“He plays with passion, he’s full of fire, and that’s what I love about him most, to be honest. He has that desire and that will and we need him to continue to have that. There’s ups and downs with families all the time. But we embrace each other for who we are. And who Marcus is, I love him for it.”
Brown doesn’t mind a little chaos if it serves a greater purpose. He’s emotionally mature enough to handle this.
But will last night’s incident actually help the Celtics? Maybe it’ll light a fire under them to keep their foot on the gas when leading.
Offensive sets that can beat a zone defense would probably go further, though.
After a frustrating come-from-ahead loss to Miami to go down 0-2 in the Eastern Conference Finals, the Boston Celtics need a boost.
Like the return of Gordon Hayward.
That is on track to happen in Game 3, although nothing is official, reports Jared Weiss of The Athletic.
Hayward has been sidelined since he suffered a grade III ankle sprain in the first game of the playoffs against Philadelphia. He left the bubble for a time to get treatment, but has been back with the team, working out and going through a practice.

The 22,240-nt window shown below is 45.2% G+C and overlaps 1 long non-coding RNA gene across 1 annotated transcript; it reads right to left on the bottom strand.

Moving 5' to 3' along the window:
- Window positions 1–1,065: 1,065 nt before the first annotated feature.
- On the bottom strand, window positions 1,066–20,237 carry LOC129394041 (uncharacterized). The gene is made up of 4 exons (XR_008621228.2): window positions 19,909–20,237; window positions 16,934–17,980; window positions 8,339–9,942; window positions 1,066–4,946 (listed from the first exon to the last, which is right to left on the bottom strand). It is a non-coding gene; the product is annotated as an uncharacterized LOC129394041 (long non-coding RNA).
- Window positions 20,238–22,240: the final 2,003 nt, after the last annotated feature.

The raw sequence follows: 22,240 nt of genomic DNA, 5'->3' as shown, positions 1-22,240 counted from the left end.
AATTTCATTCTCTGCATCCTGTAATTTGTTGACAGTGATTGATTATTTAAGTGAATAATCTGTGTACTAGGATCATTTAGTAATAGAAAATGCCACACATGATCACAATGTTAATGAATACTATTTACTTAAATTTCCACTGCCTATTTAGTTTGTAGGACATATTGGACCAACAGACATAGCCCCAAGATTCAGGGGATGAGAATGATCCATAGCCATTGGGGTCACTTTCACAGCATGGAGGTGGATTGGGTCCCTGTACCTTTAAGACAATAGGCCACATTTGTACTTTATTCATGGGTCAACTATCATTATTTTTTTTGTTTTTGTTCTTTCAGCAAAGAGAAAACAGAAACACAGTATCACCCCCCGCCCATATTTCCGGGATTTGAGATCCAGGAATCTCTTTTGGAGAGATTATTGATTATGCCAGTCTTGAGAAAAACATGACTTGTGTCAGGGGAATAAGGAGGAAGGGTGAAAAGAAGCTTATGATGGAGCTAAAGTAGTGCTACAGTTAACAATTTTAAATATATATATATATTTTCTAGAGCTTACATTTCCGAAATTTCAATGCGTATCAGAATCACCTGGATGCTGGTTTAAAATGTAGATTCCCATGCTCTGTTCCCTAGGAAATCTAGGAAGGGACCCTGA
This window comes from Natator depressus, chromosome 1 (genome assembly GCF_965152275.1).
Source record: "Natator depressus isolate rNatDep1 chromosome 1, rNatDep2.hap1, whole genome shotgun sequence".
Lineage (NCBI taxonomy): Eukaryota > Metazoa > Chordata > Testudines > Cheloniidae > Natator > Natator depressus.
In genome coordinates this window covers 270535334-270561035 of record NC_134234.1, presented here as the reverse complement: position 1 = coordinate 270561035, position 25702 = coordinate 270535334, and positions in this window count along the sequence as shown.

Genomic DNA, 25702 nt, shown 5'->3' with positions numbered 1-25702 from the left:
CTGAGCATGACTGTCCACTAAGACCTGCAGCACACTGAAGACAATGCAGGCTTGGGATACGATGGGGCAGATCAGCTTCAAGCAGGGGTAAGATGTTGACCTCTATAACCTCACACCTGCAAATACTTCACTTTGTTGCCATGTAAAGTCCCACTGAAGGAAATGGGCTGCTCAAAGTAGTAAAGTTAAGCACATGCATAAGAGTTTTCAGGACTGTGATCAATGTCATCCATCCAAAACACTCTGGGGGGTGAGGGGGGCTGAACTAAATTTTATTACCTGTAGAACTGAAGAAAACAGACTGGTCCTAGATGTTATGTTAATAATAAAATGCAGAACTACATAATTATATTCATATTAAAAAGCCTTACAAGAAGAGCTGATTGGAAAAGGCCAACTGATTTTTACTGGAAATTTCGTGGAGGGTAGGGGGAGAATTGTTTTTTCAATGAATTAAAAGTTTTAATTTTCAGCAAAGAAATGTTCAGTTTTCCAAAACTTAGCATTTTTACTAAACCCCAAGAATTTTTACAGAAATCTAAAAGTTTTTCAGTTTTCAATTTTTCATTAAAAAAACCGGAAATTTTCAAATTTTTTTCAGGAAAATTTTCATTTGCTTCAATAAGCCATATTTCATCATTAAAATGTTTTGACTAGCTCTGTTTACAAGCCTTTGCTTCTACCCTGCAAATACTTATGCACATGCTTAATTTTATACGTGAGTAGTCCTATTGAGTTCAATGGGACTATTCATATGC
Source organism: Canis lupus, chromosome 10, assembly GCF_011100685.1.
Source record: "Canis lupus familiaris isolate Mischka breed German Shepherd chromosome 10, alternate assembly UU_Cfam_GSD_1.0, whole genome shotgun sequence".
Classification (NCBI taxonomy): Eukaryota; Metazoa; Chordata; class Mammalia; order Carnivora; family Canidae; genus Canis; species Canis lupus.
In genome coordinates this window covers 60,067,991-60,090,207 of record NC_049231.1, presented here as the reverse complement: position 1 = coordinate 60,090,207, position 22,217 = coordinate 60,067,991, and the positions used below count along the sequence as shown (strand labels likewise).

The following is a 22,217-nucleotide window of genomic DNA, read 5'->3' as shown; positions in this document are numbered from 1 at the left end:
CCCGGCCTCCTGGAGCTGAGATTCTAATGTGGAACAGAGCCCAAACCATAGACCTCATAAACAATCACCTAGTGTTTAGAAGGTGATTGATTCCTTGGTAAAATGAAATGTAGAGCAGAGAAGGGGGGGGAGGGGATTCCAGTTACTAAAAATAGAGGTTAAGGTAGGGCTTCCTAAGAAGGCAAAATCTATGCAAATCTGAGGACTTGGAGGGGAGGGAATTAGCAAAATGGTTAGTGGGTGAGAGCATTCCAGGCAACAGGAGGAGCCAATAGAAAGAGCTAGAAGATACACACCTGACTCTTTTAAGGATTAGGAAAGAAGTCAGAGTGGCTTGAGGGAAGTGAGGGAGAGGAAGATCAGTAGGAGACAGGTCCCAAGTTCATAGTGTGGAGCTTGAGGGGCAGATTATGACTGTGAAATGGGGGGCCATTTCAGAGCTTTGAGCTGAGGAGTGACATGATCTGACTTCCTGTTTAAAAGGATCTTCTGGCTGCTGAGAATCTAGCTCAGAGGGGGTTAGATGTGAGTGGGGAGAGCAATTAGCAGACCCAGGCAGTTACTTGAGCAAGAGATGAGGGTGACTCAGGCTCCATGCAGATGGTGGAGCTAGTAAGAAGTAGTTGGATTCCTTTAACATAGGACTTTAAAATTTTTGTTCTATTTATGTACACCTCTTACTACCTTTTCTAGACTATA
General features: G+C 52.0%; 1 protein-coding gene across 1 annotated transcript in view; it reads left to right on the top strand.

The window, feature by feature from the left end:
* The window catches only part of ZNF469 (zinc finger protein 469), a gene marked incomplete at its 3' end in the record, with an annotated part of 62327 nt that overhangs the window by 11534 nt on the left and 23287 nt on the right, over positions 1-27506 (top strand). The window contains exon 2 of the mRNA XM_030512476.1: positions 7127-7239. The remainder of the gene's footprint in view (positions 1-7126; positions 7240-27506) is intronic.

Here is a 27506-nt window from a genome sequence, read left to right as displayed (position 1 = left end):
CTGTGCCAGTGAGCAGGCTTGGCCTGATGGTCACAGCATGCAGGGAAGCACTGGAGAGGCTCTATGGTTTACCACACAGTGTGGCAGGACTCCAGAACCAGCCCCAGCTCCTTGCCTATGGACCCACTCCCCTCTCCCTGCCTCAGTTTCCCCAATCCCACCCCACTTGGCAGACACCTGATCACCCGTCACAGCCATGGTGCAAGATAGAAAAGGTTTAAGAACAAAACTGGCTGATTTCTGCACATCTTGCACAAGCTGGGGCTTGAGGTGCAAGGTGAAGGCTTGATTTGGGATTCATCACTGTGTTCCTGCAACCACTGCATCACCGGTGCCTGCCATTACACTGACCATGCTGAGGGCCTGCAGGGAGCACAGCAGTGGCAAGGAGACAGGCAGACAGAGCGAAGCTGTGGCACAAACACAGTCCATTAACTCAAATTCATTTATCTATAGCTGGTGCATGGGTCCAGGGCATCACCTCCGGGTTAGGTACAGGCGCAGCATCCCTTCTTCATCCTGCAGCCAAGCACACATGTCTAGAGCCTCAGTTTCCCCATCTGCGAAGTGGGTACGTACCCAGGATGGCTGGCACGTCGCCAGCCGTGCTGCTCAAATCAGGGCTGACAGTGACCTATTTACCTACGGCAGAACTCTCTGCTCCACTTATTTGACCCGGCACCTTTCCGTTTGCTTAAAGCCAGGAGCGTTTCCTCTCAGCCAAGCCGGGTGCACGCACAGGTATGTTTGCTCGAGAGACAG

Gordon Hayward could be Boston’s X-factor in the conference finals — and his return may be the lift it needs. He gives the Celtics another versatile wing player — along with Jaylen Brown and Jayson Tatum — who can create his own shot and knock down open looks. Throw in Kemba Walker, and Hayward would be the fourth scoring option for Boston, making the Celtics deep and difficult to defend. Hayward also spent time guarding Butler during the regular-season matchups.
“You’re not supposed to be happy when you’re down 0-2. Nothing out of the ordinary, just talking about the game.”
Jayson Tatum is right in his postgame comments, to a point. The Boston Celtics should be frustrated after blowing a 17-point lead and losing to the Miami Heat Thursday night, putting the Celtics in an 0-2 hole.
However, that part about “nothing out of the ordinary” and “just talking” in the locker room postgame? That’s not what went down, according to multiple reporters on the scene in the bubble.
After the game, the Celtics tried to play it all down. That started with coach Brad Stevens.
“Guys were emotional after a hard game, hard loss.”
Kemba Walker wouldn’t even discuss it.
“It was nothing. It was nothing. I’m not speaking about it.”
Enes Kanter took to Twitter to echo the comments of several Celtics, that they are still a family.
Boston may have just been venting postgame, but if they don’t bring the fire from the locker room out onto the court Saturday for Game 3, or this may be a very short series.